Located on Main Street in Springfield in a building that was part of the former American Bosche complex, the institute currently has about 25,000 square feet of space available for lease to developing biotechnology companies. Its first tenant, Biomedical Research Models of Worcester, which will take on about 10,000 square feet, is expected to relocate to the facility next year.

Schwartz said the center offers a number of advantages to startups, starting with its location and, therefore, its price tag. Space can be leased for a fraction of what businesses would pay in Boston and Cambridge, which is saturated with new biotech firms, and even in Worcester, which is developing a biotech sector around the medical school, he said. Also, the institute can offer those smaller companies the attention and assistance they can’t get in Boston.

Meanwhile, the Springfield facility, with its open architecture and shared resources, allows smaller companies access to equipment and technology that wouldn’t be available to them in many settings.

“We’ve got all the toys,” said Schwartz. “Anything that people are looking for, we can put on the table and say, ‘we’ve got it,’ and it’s genuinely available. Essentially, we want to figure out how to best utilize it; we want to get ideas from people, and we want to make this a going concern for the private sector, the hospital, the university, and ultimately for the general public that will benefit from the products and ideas we produce.”

Healthy Outlook

While the specific niches the institute will focus on have not yet been identified, it appears likely that the center will “cast a wide net,” as Schwartz put it, and take advantage of several developing fields within biotechnology.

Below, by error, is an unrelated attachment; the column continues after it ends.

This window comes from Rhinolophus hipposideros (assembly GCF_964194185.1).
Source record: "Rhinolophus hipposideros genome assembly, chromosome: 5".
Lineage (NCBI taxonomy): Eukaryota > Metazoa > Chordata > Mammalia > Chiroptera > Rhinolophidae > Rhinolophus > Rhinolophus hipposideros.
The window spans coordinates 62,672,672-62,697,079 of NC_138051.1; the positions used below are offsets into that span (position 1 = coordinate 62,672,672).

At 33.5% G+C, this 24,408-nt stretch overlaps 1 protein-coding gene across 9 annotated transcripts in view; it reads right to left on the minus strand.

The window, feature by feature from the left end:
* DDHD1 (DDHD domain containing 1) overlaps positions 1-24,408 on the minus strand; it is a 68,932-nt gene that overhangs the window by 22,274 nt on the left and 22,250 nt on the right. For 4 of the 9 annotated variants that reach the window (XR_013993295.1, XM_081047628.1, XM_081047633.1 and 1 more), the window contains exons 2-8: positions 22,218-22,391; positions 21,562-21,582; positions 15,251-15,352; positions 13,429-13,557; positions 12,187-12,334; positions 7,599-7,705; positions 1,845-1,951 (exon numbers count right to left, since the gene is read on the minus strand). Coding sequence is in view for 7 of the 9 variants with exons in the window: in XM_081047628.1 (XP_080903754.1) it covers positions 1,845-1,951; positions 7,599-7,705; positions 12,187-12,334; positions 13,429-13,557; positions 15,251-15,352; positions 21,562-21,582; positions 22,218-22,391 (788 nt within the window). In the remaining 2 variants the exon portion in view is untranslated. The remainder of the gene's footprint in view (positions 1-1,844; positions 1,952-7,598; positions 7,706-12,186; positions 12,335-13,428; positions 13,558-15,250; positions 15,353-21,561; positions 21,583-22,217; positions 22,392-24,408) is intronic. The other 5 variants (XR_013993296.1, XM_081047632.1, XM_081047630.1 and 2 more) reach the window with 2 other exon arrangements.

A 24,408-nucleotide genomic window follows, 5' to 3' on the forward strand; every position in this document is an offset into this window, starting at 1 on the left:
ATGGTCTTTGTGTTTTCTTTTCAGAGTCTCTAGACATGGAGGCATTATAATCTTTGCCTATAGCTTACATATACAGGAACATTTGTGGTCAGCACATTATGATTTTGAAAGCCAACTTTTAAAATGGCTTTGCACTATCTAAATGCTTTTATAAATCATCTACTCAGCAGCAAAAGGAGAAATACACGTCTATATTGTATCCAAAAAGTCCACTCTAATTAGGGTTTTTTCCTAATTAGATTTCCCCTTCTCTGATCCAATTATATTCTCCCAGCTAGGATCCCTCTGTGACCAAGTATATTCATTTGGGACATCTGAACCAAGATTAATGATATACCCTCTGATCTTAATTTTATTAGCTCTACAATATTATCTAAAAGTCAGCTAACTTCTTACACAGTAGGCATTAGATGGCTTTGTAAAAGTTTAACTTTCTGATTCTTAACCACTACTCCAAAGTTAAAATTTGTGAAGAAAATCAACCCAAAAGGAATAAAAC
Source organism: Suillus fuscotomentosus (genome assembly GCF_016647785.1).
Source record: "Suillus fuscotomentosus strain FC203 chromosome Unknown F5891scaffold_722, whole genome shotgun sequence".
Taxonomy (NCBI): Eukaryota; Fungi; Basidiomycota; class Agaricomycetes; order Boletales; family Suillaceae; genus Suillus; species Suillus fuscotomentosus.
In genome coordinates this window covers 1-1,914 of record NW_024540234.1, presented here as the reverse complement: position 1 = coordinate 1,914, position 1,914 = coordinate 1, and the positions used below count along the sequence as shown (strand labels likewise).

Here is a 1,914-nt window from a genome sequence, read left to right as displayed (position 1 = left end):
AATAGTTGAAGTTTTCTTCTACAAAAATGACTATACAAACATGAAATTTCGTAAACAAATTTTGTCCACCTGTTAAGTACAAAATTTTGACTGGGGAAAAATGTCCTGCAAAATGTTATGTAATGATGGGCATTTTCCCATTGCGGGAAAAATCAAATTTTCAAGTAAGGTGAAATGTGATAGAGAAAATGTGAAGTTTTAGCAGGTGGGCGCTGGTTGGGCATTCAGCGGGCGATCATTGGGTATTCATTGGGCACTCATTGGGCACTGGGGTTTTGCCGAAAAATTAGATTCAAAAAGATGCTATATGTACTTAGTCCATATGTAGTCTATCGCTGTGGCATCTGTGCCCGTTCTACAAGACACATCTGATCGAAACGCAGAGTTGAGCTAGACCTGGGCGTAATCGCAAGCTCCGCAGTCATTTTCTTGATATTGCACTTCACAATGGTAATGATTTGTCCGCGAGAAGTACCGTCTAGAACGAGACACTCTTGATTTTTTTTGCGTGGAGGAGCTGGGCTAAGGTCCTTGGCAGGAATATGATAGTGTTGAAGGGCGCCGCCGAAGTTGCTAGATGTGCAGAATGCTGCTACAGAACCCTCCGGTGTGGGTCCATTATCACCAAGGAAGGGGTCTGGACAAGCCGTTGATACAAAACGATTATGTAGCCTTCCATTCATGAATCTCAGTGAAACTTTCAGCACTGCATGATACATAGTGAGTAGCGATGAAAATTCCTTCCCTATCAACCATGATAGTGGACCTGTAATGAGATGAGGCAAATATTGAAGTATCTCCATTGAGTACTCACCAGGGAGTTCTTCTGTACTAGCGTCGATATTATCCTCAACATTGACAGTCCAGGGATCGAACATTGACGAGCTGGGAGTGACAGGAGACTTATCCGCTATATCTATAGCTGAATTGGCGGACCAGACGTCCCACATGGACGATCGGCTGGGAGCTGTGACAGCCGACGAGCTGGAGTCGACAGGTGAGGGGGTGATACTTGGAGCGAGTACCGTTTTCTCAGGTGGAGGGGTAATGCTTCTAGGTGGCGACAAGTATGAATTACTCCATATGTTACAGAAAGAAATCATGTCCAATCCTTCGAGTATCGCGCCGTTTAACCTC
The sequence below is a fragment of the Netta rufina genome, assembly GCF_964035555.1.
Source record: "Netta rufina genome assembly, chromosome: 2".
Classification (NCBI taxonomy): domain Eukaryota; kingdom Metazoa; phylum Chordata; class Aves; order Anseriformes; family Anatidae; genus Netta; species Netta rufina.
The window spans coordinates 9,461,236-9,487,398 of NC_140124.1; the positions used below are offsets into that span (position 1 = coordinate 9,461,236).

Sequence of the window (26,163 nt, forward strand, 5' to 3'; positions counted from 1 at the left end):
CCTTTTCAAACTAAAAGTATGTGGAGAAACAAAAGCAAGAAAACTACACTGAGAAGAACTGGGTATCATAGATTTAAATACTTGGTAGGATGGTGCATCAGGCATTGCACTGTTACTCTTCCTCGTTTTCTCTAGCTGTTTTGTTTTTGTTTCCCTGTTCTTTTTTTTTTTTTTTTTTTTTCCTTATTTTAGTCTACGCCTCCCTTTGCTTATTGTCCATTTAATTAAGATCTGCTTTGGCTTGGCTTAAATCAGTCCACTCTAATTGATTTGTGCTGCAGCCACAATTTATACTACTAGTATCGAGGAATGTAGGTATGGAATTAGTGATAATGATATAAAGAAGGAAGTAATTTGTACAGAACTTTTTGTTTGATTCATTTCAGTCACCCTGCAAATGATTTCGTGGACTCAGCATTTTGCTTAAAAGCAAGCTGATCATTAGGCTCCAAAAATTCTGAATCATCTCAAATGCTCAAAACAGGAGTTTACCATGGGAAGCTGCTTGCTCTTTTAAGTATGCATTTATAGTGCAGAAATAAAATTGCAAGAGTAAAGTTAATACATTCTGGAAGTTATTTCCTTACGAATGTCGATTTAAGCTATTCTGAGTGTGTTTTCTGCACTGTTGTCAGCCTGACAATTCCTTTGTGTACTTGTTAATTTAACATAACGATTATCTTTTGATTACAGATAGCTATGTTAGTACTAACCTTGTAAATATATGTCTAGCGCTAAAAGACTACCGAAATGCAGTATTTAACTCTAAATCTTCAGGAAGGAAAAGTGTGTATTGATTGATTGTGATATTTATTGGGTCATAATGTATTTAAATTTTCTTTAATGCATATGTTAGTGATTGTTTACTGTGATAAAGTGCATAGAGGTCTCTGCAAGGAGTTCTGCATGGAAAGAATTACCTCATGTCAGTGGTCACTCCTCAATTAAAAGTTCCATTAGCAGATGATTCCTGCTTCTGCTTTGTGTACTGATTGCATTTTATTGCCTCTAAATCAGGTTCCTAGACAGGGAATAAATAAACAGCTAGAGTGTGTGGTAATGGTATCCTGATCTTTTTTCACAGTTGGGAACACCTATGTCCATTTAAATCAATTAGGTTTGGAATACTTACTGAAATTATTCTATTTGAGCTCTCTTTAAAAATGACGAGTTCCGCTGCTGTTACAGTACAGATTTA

“One of the problems is that we don’t have it all defined yet, and one of the great liberating factors is that we don’t have it all well-defined yet,” he said. “That means that we can identify the opportunities and quickly move on.”

For example, the center could become an effective site for clinical trial research, especially because its patient population is easier to track than Boston’s.
“Doing clinical trials in Boston is like herding cats,” he explained, “because there are so many medical institutions and a public transportation system to take people to them. One day people can go to Mount Auburn Hospital, and the next day to Beth Israel, and the next day to Mass. General. That makes following a patient population incredibly hard.”

By contrast, Baystate is the predominant care provider in the region, he said, and people generally return to that facility, allowing researchers to easily track the health care given to entire families and even generations of people.

Overall, the biomed institute will seek out specific niches, said Schwartz, but it will also look at a number of opportunities make a name for itself.

“Dr. Zerhouni admonished us to find one thing and be the best in the business at that one thing,” he continued. “He’s right; we do need to distinguish ourselves and identify one or two things we can be leaders in, but at the same time we need to cast the net broadly. This is too good an opportunity for us to limit ourselves.

“If we go ahead and work on medical imaging as what we do, then we leave out the bioengineers,” he continued. “And if we focus on clinical trials research, then we’re going to miss out on the development of new polymers for medical devices.”

As Schwartz said, the institute is hungry and ready to make things work, and 2003 will be a year when the evolutionary process takes some significant steps fo